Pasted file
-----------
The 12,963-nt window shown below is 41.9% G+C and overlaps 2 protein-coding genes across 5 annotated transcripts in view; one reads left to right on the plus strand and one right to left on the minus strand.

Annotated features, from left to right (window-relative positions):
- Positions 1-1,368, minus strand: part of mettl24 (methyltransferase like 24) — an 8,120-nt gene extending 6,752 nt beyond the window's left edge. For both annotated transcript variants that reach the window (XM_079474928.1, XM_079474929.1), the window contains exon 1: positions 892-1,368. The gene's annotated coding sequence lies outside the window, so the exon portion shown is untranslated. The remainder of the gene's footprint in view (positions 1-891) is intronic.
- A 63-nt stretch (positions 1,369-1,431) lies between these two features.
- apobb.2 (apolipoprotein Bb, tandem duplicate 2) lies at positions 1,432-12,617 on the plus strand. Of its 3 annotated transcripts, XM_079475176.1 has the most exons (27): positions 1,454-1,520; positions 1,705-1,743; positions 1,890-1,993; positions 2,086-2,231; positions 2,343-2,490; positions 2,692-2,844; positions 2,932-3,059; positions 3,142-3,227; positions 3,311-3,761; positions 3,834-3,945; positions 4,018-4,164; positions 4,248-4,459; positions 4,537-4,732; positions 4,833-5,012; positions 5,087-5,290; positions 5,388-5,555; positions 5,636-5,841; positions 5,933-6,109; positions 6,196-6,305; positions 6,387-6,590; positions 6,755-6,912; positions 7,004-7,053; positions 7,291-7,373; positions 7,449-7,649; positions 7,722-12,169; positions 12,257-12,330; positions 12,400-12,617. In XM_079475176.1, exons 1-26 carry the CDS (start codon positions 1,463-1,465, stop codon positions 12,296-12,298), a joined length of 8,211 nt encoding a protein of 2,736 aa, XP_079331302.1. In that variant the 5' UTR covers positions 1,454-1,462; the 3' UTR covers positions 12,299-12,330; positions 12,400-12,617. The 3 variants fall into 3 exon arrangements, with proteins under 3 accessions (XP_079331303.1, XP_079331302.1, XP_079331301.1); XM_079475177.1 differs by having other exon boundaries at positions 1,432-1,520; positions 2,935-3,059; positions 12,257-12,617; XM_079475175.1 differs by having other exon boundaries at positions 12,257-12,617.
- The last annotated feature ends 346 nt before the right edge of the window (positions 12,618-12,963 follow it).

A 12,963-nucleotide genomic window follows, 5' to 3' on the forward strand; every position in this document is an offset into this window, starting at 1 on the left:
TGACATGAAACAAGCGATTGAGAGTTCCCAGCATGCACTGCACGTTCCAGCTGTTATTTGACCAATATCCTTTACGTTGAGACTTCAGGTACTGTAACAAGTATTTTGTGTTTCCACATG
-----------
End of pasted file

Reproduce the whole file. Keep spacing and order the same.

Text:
The 12,963-nt window shown below is 41.9% G+C and overlaps 2 protein-coding genes across 5 annotated transcripts in view; one reads left to right on the plus strand and one right to left on the minus strand.

Annotated features, from left to right (window-relative positions):
- Positions 1-1,368, minus strand: part of mettl24 (methyltransferase like 24) — an 8,120-nt gene extending 6,752 nt beyond the window's left edge. For both annotated transcript variants that reach the window (XM_079474928.1, XM_079474929.1), the window contains exon 1: positions 892-1,368. The gene's annotated coding sequence lies outside the window, so the exon portion shown is untranslated. The remainder of the gene's footprint in view (positions 1-891) is intronic.
- A 63-nt stretch (positions 1,369-1,431) lies between these two features.
- apobb.2 (apolipoprotein Bb, tandem duplicate 2) lies at positions 1,432-12,617 on the plus strand. Of its 3 annotated transcripts, XM_079475176.1 has the most exons (27): positions 1,454-1,520; positions 1,705-1,743; positions 1,890-1,993; positions 2,086-2,231; positions 2,343-2,490; positions 2,692-2,844; positions 2,932-3,059; positions 3,142-3,227; positions 3,311-3,761; positions 3,834-3,945; positions 4,018-4,164; positions 4,248-4,459; positions 4,537-4,732; positions 4,833-5,012; positions 5,087-5,290; positions 5,388-5,555; positions 5,636-5,841; positions 5,933-6,109; positions 6,196-6,305; positions 6,387-6,590; positions 6,755-6,912; positions 7,004-7,053; positions 7,291-7,373; positions 7,449-7,649; positions 7,722-12,169; positions 12,257-12,330; positions 12,400-12,617. In XM_079475176.1, exons 1-26 carry the CDS (start codon positions 1,463-1,465, stop codon positions 12,296-12,298), a joined length of 8,211 nt encoding a protein of 2,736 aa, XP_079331302.1. In that variant the 5' UTR covers positions 1,454-1,462; the 3' UTR covers positions 12,299-12,330; positions 12,400-12,617. The 3 variants fall into 3 exon arrangements, with proteins under 3 accessions (XP_079331303.1, XP_079331302.1, XP_079331301.1); XM_079475177.1 differs by having other exon boundaries at positions 1,432-1,520; positions 2,935-3,059; positions 12,257-12,617; XM_079475175.1 differs by having other exon boundaries at positions 12,257-12,617.
- The last annotated feature ends 346 nt before the right edge of the window (positions 12,618-12,963 follow it).

A 12,963-nucleotide genomic window follows, 5' to 3' on the forward strand; every position in this document is an offset into this window, starting at 1 on the left:
TGACATGAAACAAGCGATTGAGAGTTCCCAGCATGCACTGCACGTTCCAGCTGTTATTTGACCAATATCCTTTACGTTGAGACTTCAGGTACTGTAACAAGTATTTTGTGTTTCCACATG